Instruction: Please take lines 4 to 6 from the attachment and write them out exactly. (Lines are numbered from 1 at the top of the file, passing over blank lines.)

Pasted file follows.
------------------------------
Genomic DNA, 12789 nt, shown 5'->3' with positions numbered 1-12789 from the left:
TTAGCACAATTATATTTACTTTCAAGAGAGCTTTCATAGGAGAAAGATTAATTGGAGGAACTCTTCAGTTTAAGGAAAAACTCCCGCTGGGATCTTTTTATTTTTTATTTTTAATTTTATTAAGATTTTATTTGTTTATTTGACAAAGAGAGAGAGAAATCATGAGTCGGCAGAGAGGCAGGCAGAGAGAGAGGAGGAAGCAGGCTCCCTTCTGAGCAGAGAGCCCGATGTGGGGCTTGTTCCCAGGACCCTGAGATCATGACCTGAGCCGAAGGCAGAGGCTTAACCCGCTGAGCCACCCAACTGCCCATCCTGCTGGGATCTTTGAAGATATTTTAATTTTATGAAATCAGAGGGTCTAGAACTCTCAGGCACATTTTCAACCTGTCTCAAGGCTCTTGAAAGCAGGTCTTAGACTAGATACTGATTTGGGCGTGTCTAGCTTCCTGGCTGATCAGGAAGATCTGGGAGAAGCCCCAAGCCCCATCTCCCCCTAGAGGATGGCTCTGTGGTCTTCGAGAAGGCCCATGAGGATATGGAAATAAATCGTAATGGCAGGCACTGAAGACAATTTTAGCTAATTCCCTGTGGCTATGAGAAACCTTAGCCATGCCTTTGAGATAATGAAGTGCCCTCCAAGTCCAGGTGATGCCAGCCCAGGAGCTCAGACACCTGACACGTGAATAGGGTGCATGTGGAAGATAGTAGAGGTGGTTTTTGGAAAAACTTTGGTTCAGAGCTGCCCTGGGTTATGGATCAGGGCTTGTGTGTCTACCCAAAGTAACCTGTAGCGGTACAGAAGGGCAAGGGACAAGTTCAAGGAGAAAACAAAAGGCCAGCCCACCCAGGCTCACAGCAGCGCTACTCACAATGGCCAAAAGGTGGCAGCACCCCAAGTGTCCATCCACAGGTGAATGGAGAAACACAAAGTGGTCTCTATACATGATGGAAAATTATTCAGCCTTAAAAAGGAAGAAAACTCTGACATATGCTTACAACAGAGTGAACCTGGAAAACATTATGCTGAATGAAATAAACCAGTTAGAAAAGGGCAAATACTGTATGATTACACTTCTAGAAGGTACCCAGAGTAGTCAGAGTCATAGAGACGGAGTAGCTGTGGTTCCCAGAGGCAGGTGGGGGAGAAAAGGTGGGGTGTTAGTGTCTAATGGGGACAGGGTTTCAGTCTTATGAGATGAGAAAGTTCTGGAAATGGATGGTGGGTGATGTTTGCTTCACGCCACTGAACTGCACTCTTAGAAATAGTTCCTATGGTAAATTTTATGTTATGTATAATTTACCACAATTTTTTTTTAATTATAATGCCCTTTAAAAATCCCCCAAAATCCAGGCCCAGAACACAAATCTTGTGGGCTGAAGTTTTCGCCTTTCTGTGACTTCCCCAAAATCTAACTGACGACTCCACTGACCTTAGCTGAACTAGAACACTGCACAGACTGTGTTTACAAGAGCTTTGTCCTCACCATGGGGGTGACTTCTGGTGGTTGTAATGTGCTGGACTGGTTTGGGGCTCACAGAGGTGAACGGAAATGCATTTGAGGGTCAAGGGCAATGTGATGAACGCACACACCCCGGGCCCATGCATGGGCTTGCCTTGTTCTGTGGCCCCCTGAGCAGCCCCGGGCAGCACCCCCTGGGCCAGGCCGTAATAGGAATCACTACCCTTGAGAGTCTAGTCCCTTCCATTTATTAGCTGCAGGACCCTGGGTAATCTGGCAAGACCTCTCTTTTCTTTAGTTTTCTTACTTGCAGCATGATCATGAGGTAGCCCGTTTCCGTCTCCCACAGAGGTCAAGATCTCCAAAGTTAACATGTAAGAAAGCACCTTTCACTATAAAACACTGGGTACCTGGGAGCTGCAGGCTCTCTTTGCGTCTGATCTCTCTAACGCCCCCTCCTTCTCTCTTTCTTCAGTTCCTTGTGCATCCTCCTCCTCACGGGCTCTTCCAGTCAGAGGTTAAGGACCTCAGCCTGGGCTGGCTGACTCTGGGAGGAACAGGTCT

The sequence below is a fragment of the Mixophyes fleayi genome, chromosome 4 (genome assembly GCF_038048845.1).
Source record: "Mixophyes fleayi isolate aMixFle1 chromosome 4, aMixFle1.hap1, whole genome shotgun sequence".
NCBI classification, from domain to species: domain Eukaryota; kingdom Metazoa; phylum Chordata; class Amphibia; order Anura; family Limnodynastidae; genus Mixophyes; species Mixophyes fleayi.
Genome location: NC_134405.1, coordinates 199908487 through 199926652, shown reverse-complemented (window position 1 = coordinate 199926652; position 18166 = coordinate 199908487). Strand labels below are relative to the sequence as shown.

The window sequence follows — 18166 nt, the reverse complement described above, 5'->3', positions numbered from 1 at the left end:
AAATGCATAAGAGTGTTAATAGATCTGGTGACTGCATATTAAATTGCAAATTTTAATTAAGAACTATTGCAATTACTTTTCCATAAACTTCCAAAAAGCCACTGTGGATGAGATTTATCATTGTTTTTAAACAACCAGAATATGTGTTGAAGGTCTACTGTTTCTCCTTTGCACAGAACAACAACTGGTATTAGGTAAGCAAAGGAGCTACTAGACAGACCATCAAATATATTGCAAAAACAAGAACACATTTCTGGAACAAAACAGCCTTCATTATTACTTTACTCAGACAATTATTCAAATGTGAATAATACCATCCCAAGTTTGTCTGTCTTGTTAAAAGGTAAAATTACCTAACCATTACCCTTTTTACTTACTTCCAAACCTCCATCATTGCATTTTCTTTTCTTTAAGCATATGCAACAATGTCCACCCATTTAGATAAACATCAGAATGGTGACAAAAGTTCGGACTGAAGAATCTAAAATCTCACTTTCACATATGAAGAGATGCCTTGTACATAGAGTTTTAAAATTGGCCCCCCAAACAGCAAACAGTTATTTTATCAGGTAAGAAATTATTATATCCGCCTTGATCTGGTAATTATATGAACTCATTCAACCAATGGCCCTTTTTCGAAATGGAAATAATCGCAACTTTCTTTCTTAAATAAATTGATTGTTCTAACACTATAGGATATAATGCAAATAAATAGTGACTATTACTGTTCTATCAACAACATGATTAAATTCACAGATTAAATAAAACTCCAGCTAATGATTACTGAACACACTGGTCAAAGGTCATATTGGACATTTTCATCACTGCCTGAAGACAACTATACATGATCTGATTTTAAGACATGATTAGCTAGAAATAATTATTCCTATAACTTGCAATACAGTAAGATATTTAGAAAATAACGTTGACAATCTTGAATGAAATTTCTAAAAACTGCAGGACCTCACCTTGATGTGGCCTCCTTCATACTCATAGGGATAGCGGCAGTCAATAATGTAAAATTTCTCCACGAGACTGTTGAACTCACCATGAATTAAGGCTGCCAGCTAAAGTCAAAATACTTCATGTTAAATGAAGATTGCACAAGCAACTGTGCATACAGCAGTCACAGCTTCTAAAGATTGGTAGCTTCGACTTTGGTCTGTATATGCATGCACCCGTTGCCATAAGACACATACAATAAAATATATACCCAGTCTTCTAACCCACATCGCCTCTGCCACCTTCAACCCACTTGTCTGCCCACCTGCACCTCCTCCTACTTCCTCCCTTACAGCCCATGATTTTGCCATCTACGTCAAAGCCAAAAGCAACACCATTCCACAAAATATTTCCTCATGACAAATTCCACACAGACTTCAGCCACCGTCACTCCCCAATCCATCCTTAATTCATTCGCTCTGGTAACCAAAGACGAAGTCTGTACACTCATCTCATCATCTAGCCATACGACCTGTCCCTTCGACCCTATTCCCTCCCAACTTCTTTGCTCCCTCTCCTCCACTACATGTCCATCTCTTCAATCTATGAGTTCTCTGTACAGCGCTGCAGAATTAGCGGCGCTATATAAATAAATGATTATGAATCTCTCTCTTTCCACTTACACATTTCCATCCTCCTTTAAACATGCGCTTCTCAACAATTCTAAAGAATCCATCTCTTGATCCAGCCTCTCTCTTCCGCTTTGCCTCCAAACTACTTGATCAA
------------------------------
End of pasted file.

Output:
Source record: "Mixophyes fleayi isolate aMixFle1 chromosome 4, aMixFle1.hap1, whole genome shotgun sequence".
NCBI classification, from domain to species: domain Eukaryota; kingdom Metazoa; phylum Chordata; class Amphibia; order Anura; family Limnodynastidae; genus Mixophyes; species Mixophyes fleayi.
Genome location: NC_134405.1, coordinates 199908487 through 199926652, shown reverse-complemented (window position 1 = coordinate 199926652; position 18166 = coordinate 199908487). Strand labels below are relative to the sequence as shown.